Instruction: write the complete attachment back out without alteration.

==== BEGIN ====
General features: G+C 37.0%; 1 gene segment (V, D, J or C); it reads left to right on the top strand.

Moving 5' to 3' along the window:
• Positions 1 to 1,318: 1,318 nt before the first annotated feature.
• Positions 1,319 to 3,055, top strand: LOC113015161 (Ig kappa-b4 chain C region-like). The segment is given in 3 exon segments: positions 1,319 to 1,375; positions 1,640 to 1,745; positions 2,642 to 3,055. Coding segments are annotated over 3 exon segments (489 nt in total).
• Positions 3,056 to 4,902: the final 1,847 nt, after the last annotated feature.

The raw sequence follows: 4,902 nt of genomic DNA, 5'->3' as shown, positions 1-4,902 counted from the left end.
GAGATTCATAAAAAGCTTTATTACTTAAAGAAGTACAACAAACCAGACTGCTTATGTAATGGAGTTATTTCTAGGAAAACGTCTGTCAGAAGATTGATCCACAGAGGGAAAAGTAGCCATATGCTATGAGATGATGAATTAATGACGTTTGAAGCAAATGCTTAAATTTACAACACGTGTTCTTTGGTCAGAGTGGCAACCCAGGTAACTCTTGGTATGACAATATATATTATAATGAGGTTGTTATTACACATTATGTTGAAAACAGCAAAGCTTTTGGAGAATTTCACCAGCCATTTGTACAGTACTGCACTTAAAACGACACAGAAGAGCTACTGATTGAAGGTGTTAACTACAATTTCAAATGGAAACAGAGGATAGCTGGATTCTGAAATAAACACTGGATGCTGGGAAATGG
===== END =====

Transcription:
General features: G+C 37.0%; 1 gene segment (V, D, J or C); it reads left to right on the top strand.

Moving 5' to 3' along the window:
• Positions 1 to 1,318: 1,318 nt before the first annotated feature.
• Positions 1,319 to 3,055, top strand: LOC113015161 (Ig kappa-b4 chain C region-like). The segment is given in 3 exon segments: positions 1,319 to 1,375; positions 1,640 to 1,745; positions 2,642 to 3,055. Coding segments are annotated over 3 exon segments (489 nt in total).
• Positions 3,056 to 4,902: the final 1,847 nt, after the last annotated feature.

The raw sequence follows: 4,902 nt of genomic DNA, 5'->3' as shown, positions 1-4,902 counted from the left end.
GAGATTCATAAAAAGCTTTATTACTTAAAGAAGTACAACAAACCAGACTGCTTATGTAATGGAGTTATTTCTAGGAAAACGTCTGTCAGAAGATTGATCCACAGAGGGAAAAGTAGCCATATGCTATGAGATGATGAATTAATGACGTTTGAAGCAAATGCTTAAATTTACAACACGTGTTCTTTGGTCAGAGTGGCAACCCAGGTAACTCTTGGTATGACAATATATATTATAATGAGGTTGTTATTACACATTATGTTGAAAACAGCAAAGCTTTTGGAGAATTTCACCAGCCATTTGTACAGTACTGCACTTAAAACGACACAGAAGAGCTACTGATTGAAGGTGTTAACTACAATTTCAAATGGAAACAGAGGATAGCTGGATTCTGAAATAAACACTGGATGCTGGGAAATGG